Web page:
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Trendfollowing FAQ ***Read This***

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The purpose of this topic is to give our members an introduction to trendfollowing,  We will continue to add and update over time, but we wanted to get something up ASAP so interested parties could do some more research on their own.  Enjoy!


Trendfollowing Overview


What is trendfollowing:  In its simplest form trendfollowing is a systematic trading approach that uses current price data in conjunction with historical price data to identify trends in any given market.  In classic time series trendfollowing systems, a positive recent return would signal a long position while negative recent return would signal a short position.  Obviously, there are models that are more complicated than that and factors will vary from one program to the next, but the point is that there is no human discretion involved in entries or exists.  Rules are developed, often times systems will be back tested (an imperfect science in some cases), and then the system is programmed so that signals are produced automatically.  Some of the early modern trend systems were developed using punch cards!  Currently traders will use a variety of programming languages to automate the process.  Most trendfollowing systems are very simple with straightforward rules.  There are even still some traders that do everything by hand based on metrics like moving averages or breakouts.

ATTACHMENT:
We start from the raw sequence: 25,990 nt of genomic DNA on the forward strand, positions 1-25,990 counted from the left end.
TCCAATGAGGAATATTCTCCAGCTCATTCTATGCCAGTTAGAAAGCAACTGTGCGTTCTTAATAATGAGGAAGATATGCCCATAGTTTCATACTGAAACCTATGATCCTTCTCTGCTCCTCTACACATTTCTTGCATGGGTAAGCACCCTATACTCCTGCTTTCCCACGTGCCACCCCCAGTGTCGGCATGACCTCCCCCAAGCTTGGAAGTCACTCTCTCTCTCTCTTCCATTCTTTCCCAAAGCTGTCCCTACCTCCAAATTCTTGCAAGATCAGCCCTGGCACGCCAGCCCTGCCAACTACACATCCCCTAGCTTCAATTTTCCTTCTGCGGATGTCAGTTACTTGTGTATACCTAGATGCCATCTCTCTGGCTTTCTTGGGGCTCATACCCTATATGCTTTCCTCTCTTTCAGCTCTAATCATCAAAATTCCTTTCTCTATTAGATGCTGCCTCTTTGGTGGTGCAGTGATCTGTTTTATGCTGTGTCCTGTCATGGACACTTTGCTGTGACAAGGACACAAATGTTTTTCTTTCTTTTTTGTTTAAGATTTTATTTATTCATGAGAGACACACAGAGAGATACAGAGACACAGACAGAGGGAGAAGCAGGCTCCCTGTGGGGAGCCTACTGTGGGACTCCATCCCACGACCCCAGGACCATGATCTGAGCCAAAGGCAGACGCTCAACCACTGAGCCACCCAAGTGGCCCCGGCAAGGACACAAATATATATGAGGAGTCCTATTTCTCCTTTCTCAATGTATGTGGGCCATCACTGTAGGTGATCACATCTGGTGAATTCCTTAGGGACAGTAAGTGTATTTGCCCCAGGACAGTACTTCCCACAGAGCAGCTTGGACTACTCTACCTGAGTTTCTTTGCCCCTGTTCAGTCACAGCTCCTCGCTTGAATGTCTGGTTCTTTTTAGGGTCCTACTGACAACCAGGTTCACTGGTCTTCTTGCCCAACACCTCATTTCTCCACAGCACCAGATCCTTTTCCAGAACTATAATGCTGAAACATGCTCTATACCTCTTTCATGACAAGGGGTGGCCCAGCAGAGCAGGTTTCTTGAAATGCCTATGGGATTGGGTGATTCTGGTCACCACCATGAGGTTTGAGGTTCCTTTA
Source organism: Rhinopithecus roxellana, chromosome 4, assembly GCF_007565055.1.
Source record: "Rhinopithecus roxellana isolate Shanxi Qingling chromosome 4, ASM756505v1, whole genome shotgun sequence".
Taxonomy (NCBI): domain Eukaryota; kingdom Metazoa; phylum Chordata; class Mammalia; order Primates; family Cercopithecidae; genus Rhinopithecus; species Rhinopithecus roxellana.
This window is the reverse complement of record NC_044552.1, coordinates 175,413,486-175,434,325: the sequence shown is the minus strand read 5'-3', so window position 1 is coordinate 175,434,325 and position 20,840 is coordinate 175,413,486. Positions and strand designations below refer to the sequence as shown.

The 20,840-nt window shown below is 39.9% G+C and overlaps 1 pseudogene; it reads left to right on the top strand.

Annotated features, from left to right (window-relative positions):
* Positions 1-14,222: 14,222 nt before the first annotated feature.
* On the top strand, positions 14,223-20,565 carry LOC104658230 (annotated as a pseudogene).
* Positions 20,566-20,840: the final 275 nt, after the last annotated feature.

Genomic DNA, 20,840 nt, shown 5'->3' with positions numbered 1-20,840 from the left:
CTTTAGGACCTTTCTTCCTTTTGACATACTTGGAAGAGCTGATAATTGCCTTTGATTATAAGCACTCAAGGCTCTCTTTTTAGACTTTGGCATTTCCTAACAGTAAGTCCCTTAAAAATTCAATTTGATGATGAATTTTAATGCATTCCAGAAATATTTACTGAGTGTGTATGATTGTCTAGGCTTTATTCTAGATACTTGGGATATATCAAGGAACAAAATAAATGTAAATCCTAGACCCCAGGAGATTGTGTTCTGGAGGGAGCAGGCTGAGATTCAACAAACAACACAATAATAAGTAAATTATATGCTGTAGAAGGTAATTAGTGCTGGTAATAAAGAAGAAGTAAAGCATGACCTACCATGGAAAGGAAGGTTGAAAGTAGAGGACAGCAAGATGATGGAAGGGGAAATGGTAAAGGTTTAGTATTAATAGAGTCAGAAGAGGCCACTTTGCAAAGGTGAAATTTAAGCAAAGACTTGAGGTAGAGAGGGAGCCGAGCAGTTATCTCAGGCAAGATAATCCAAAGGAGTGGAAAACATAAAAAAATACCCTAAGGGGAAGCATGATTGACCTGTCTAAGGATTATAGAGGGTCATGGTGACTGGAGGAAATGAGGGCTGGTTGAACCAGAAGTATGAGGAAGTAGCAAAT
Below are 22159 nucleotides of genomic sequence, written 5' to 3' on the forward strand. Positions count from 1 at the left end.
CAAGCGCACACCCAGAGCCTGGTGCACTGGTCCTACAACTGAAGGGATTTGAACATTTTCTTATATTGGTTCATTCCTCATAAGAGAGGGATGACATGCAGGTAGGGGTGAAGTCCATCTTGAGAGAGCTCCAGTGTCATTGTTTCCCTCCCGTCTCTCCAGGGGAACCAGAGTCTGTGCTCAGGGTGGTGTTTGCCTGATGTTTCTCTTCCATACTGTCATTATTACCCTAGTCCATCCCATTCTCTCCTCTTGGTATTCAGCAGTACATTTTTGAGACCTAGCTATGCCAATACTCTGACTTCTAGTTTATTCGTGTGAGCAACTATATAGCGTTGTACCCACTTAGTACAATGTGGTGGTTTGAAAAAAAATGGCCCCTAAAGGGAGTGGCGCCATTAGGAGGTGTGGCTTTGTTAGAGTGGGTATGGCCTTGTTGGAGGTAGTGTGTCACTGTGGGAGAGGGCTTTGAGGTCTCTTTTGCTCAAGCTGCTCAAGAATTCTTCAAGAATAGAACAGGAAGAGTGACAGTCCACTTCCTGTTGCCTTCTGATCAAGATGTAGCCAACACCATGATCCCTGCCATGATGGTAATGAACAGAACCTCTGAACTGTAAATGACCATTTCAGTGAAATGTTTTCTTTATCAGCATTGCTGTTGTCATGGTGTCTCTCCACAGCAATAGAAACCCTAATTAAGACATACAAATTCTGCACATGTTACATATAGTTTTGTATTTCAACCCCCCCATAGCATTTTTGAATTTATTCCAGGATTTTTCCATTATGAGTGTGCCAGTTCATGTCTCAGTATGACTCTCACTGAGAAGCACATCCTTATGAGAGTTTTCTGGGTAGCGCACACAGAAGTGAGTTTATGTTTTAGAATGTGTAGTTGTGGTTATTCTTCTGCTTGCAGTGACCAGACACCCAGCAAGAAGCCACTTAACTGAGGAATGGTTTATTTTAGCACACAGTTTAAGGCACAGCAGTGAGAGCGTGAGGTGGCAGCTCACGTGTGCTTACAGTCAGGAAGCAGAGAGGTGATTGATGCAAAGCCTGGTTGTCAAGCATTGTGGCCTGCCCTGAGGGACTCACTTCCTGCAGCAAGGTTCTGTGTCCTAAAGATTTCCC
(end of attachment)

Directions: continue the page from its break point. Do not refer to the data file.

What role does fundamental data play in trendfollowing?  Trendfollowers are agnostic toward fundamental data.  We have no opinion and it does not influence our trades.  We are primarily concerned with catching as much of the  price trend in a particular instrument as possible, obviously we won’t be lucky enough to enter at the exact top or bottom, we just want to be there for part of the ride and we use price ( price is objective by nature) based rules  to signal our trades. 


How do we know Trendfollowing is an effective strategy?  To start, there are some very famous traders who have utilized TF successfully in their firms for decades.  We will point out some of the big names later for those who are interested as most of their stories are quite interesting, but obviously directing you to the stars of the industry would indicate a bit of survivorship bias.  AQR, one of the leading systematic trading shops with over 225 bill in AUM, published this paper on performance of trend strategies over the last century: A Century of Evidence on Trendfollowing Investing.   I recommend each of our subscribers read the paper as it dives into what makes TF effective and why it should be included in every trader/investor’s portfolio.


What are the characteristics of a winning system?  Well obviously long term profitability is what ultimately matters.  Perhaps counter-intuitively, many good systems actually have trading win rates of under 50%. To determine if a system is viable, we need to quantify the total expected return based on the size and frequency of winning trades versus size and frequency of losing trades.  This is referred to as the “expectancy” of a given system.  A positive expectancy over a large sample size would indicate we have tradeable model.   Good systems will also include specific risk parameters based on one’s account size.